The invention will be more fully understood upon consideration of the detailed description below, taken together with the accompanying drawings.
In the following detailed description, numerous specific details are set forth in order to provide a thorough understanding of the present invention. However, it will be apparent to one of ordinary skill in the art that these specific details need not be used to practice the present invention. In other instances, well known structures, interfaces, and processes have not been shown in detail in order not to unnecessarily obscure the present invention.
The host computer 110 includes an application 120 and a printer driver 130. The application 120 refers to any computer program that is capable of issuing any type of request, either directly or indirectly, to print information. Examples of an application include, but are not limited to, commonly used programs such as word processors, spreadsheets, browsers and imaging programs. Since the invention is not platform or machine specific, other examples of application 120 include any program written for any device, including personal computers, network appliance, handheld computer, personal digital assistant, handheld or multimedia devices that is capable of printing.
The printer driver 130 is a software interfacing with the application 120 and the printer 150. Printer drivers are generally known. They enable a processor, such as a personal computer, to configure an output data from an application that will be recognized and acted upon by a connected printer. The output data stream implements necessary synchronizing actions required to enable interaction between the processor and the connected printer. For a processor, such as a personal computer, to operate correctly, it requires an operating system such as DOS (Disk Operating System) Windows, Unix, Linux, Palm OS, or Apple OS.
A printer I/O (Input/Output) interface connection 140 is provided and permits host computer 110 to communicate with a printer 150. Printer 150 is configured to receive print commands from the host computer and, responsive thereto, render a printed media. Various exemplary printers include laser printers that are sold by the assignee of this invention. The connection 140 from the host computer 110 to the printer 150 may be a traditional printer cable through a parallel interface connection or any other method of connecting a computer to a printer used in the art, e.g., a serial interface connection, a remote network connection, a wireless connection, or an infrared connection. The varieties of processors, printing systems, and connection between them are well known.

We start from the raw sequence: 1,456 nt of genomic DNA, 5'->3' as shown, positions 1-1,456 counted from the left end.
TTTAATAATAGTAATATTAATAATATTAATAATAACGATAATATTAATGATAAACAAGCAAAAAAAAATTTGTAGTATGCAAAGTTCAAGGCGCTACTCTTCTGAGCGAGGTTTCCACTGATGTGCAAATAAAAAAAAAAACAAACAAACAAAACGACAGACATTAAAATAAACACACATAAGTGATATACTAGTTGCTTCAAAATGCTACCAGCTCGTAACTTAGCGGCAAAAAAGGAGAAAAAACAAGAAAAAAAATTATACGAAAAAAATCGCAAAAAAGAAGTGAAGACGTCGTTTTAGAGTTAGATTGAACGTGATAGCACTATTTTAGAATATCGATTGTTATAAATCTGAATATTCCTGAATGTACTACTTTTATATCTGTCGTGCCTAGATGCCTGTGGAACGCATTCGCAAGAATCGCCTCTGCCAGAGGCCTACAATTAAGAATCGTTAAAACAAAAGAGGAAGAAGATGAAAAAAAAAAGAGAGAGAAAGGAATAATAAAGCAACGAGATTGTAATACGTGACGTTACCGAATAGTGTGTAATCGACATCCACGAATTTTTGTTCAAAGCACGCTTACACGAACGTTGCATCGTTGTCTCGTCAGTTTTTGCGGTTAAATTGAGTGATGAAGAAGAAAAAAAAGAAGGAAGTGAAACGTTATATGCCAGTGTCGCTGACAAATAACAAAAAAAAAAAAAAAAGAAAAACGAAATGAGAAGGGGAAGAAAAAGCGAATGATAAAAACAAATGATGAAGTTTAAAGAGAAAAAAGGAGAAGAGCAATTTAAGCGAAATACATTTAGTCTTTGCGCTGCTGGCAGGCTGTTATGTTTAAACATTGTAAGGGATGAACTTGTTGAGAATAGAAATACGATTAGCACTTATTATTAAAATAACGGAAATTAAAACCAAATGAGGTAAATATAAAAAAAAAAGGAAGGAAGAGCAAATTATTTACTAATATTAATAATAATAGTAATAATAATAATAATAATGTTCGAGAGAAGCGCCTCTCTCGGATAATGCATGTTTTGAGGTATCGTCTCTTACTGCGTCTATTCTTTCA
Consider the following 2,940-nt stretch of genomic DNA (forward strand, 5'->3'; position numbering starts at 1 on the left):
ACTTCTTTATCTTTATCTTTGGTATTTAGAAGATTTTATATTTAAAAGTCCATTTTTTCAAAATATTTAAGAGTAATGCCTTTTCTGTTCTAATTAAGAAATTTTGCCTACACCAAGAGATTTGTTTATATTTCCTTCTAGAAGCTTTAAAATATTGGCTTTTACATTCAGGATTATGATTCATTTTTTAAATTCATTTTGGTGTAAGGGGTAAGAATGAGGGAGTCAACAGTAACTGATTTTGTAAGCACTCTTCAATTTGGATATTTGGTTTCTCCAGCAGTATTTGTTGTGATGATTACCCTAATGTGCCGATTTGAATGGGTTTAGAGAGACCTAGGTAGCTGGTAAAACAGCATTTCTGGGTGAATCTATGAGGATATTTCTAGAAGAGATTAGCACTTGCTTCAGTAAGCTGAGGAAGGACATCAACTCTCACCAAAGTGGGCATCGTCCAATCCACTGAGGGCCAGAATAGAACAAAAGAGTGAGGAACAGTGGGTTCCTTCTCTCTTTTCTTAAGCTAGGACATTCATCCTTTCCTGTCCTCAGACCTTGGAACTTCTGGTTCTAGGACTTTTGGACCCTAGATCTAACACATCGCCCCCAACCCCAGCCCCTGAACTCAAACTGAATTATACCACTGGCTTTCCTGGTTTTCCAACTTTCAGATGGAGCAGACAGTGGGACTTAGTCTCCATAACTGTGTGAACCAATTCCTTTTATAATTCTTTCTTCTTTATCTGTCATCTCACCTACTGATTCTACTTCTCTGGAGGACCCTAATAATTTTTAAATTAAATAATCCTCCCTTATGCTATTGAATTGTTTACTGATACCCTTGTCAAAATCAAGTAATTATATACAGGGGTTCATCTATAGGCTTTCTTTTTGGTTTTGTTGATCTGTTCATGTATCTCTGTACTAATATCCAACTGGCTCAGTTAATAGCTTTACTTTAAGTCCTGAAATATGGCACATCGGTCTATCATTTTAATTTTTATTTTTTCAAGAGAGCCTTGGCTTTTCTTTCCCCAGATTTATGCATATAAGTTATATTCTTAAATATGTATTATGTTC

The present invention is suited for printer driver settings, and it is also suited for other device drivers. The above explanations regarding
In step 210, a user can optionally specify the page coverage percentage and the blackness percentage based on grayscale values and RGB components. Before printing a document, the end-user enables the feature implemented by this invention, and may set two input parameters: the page coverage percentage and the intensity of blackness.
The amount of page coverage (how much of the page is black) specifies a percentage ranging from a very small percentage to 50% or 100% to determine the minimum fraction of the printable area of the physical page that contains black data for that particular page to qualify as a black page. For a letter-sized (8.5 in.×11 in.) page with a printable surface area of about 85 square inches, 50% translates to about 42.5 square inches of coverage. Setting the amount of page coverage to 50% means that if the printable area of the page has at least 50% black data, it is treated as a black page. In a typical printed page containing text, the percentage of black pixel coverage is less than about 6%. In typical embodiments of the invention, the page coverage percentages default to 10-20%.
Pixels that are darker than the specified blackness is deemed “black” in the detection step. In an embodiment of the invention, the default for this setting is such that only a completely black pixel (or print object color) is deemed “black” for the purpose of detecting black areas on the print page. If a user changes the blackness percentage, pixels that are dark enough are also taken to be black pixels. The intensity of blackness (how black is black) specifies a percentage ranging from typically 75% black to 100% black to determine the range of grayscale values that will be treated as black. For an 8-bit grayscale system with 256 levels of gray, wherein 0 is equivalent to black and 255 is equivalent to white, 75% black means a grayscale level of 64. Setting the intensity of blackness to 75% means all grayscale values from 0-64 are considered black. 100% black means a grayscale level of 0, and only this grayscale value is considered black.